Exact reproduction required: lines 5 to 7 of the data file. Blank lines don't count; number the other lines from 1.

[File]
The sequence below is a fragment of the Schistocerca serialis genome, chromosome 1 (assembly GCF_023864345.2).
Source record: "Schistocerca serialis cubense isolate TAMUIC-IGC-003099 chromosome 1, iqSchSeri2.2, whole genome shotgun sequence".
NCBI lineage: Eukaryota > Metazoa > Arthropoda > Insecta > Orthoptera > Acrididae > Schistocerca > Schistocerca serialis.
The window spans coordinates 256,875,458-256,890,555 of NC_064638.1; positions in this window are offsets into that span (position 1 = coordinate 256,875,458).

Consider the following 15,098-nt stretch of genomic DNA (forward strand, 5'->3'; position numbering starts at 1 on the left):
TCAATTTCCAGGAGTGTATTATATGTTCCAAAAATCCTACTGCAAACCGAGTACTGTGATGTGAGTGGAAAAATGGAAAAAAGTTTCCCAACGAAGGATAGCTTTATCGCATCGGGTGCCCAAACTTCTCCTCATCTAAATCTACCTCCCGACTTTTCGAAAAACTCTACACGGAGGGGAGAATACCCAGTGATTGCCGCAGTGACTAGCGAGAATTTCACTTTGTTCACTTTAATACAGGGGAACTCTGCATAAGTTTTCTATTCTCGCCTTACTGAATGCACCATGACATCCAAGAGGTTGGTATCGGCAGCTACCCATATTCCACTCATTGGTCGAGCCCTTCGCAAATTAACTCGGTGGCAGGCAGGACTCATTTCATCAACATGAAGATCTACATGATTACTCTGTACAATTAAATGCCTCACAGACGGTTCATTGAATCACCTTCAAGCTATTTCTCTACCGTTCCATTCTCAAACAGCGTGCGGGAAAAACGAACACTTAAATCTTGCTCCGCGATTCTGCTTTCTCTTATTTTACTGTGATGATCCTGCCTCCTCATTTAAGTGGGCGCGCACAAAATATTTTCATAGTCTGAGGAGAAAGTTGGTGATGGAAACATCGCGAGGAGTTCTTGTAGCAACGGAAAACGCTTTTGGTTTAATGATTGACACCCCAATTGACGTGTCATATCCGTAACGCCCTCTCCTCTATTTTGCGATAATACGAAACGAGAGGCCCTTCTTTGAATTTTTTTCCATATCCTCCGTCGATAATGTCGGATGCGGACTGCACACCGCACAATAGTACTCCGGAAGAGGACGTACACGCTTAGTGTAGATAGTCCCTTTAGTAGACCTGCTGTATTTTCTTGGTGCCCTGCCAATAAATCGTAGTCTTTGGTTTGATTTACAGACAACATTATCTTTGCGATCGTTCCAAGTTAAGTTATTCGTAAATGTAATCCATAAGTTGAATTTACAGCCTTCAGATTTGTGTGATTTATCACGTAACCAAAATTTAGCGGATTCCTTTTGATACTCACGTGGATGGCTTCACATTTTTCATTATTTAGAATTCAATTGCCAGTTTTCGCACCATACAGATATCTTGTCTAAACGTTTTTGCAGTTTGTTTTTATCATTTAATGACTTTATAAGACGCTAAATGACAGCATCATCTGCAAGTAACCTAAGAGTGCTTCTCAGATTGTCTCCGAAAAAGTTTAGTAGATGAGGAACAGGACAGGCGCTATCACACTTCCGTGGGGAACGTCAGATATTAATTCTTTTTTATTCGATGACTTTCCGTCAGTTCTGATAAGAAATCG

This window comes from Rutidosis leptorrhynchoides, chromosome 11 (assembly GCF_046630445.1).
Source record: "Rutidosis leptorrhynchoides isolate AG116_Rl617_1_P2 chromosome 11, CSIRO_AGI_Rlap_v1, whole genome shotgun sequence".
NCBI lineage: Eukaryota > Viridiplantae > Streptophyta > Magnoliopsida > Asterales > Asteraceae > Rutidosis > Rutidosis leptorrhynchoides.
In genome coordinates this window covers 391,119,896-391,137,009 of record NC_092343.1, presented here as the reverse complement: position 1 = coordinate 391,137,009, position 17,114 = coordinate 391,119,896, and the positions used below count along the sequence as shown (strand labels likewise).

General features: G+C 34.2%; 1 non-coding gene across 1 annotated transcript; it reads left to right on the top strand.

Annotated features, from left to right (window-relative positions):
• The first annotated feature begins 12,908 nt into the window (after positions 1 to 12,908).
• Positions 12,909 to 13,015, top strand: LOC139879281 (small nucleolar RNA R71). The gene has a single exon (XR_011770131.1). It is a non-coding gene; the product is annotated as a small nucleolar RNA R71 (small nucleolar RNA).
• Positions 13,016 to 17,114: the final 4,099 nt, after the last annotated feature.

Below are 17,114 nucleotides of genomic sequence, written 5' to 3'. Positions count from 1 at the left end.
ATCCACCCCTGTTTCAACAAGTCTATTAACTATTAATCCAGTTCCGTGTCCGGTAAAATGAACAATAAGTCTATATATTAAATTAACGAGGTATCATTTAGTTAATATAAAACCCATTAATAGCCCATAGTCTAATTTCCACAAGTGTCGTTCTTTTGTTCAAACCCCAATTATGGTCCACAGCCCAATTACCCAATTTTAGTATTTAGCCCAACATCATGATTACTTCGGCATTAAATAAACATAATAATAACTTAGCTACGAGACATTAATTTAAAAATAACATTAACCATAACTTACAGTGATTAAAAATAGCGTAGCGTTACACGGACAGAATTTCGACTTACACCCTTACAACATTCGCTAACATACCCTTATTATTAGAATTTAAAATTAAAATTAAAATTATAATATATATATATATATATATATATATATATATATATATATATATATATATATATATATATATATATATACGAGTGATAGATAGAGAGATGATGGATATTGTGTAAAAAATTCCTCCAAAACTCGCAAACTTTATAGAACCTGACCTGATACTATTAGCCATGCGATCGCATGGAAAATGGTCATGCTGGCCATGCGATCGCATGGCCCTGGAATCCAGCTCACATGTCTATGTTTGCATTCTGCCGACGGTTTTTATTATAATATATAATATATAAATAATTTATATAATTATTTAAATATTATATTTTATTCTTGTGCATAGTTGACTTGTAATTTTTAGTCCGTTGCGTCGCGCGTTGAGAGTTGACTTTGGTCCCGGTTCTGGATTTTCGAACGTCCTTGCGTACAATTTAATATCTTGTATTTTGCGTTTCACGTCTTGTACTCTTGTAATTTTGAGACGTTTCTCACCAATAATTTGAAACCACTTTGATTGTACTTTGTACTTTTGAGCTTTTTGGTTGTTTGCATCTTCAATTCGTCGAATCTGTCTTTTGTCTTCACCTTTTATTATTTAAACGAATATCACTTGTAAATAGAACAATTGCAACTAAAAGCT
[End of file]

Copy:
Consider the following 15,098-nt stretch of genomic DNA (forward strand, 5'->3'; position numbering starts at 1 on the left):
TCAATTTCCAGGAGTGTATTATATGTTCCAAAAATCCTACTGCAAACCGAGTACTGTGATGTGAGTGGAAAAATGGAAAAAAGTTTCCCAACGAAGGATAGCTTTATCGCATCGGGTGCCCAAACTTCTCCTCATCTAAATCTACCTCCCGACTTTTCGAAAAACTCTACACGGAGGGGAGAATACCCAGTGATTGCCGCAGTGACTAGCGAGAATTTCACTTTGTTCACTTTAATACAGGGGAACTCTGCATAAGTTTTCTATTCTCGCCTTACTGAATGCACCATGACATCCAAGAGGTTGGTATCGGCAGCTACCCATATTCCACTCATTGGTCGAGCCCTTCGCAAATTAACTCGGTGGCAGGCAGGACTCATTTCATCAACATGAAGATCTACATGATTACTCTGTACAATTAAATGCCTCACAGACGGTTCATTGAATCACCTTCAAGCTATTTCTCTACCGTTCCATTCTCAAACAGCGTGCGGGAAAAACGAACACTTAAATCTTGCTCCGCGATTCTGCTTTCTCTTATTTTACTGTGATGATCCTGCCTCCTCATTTAAGTGGGCGCGCACAAAATATTTTCATAGTCTGAGGAGAAAGTTGGTGATGGAAACATCGCGAGGAGTTCTTGTAGCAACGGAAAACGCTTTTGGTTTAATGATTGACACCCCAATTGACGTGTCATATCCGTAACGCCCTCTCCTCTATTTTGCGATAATACGAAACGAGAGGCCCTTCTTTGAATTTTTTTCCATATCCTCCGTCGATAATGTCGGATGCGGACTGCACACCGCACAATAGTACTCCGGAAGAGGACGTACACGCTTAGTGTAGATAGTCCCTTTAGTAGACCTGCTGTATTTTCTTGGTGCCCTGCCAATAAATCGTAGTCTTTGGTTTGATTTACAGACAACATTATCTTTGCGATCGTTCCAAGTTAAGTTATTCGTAAATGTAATCCATAAGTTGAATTTACAGCCTTCAGATTTGTGTGATTTATCACGTAACCAAAATTTAGCGGATTCCTTTTGATACTCACGTGGATGGCTTCACATTTTTCATTATTTAGAATTCAATTGCCAGTTTTCGCACCATACAGATATCTTGTCTAAACGTTTTTGCAGTTTGTTTTTATCATTTAATGACTTTATAAGACGCTAAATGACAGCATCATCTGCAAGTAACCTAAGAGTGCTTCTCAGATTGTCTCCGAAAAAGTTTAGTAGATGAGGAACAGGACAGGCGCTATCACACTTCCGTGGGGAACGTCAGATATTAATTCTTTTTTATTCGATGACTTTCCGTCAGTTCTGATAAGAAATCG

This window comes from Rutidosis leptorrhynchoides, chromosome 11 (assembly GCF_046630445.1).